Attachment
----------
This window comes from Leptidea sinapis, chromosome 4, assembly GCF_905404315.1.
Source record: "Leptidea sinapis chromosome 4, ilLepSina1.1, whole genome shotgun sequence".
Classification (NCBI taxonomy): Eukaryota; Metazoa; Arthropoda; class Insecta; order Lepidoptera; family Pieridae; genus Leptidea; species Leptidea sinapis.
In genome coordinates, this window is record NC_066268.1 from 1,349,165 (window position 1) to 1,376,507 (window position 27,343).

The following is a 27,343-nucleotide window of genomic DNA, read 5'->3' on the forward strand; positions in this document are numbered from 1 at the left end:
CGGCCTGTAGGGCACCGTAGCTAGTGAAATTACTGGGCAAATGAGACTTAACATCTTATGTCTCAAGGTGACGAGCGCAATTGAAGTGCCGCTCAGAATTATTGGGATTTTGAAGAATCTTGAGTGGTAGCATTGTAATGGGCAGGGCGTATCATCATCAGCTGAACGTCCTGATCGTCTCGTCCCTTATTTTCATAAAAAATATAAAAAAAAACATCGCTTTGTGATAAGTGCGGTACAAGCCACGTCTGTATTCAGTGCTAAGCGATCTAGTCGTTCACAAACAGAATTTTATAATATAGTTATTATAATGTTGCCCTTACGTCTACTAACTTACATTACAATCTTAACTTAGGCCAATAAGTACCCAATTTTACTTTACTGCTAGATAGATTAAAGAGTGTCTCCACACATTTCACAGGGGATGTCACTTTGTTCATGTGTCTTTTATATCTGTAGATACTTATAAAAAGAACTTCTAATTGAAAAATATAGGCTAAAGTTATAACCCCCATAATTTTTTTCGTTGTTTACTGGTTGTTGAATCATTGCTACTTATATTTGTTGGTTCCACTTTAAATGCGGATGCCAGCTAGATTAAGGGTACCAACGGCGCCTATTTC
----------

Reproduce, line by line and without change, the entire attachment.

This window comes from Leptidea sinapis, chromosome 4, assembly GCF_905404315.1.
Source record: "Leptidea sinapis chromosome 4, ilLepSina1.1, whole genome shotgun sequence".
Classification (NCBI taxonomy): Eukaryota; Metazoa; Arthropoda; class Insecta; order Lepidoptera; family Pieridae; genus Leptidea; species Leptidea sinapis.
In genome coordinates, this window is record NC_066268.1 from 1,349,165 (window position 1) to 1,376,507 (window position 27,343).

The following is a 27,343-nucleotide window of genomic DNA, read 5'->3' on the forward strand; positions in this document are numbered from 1 at the left end:
CGGCCTGTAGGGCACCGTAGCTAGTGAAATTACTGGGCAAATGAGACTTAACATCTTATGTCTCAAGGTGACGAGCGCAATTGAAGTGCCGCTCAGAATTATTGGGATTTTGAAGAATCTTGAGTGGTAGCATTGTAATGGGCAGGGCGTATCATCATCAGCTGAACGTCCTGATCGTCTCGTCCCTTATTTTCATAAAAAATATAAAAAAAAACATCGCTTTGTGATAAGTGCGGTACAAGCCACGTCTGTATTCAGTGCTAAGCGATCTAGTCGTTCACAAACAGAATTTTATAATATAGTTATTATAATGTTGCCCTTACGTCTACTAACTTACATTACAATCTTAACTTAGGCCAATAAGTACCCAATTTTACTTTACTGCTAGATAGATTAAAGAGTGTCTCCACACATTTCACAGGGGATGTCACTTTGTTCATGTGTCTTTTATATCTGTAGATACTTATAAAAAGAACTTCTAATTGAAAAATATAGGCTAAAGTTATAACCCCCATAATTTTTTTCGTTGTTTACTGGTTGTTGAATCATTGCTACTTATATTTGTTGGTTCCACTTTAAATGCGGATGCCAGCTAGATTAAGGGTACCAACGGCGCCTATTTC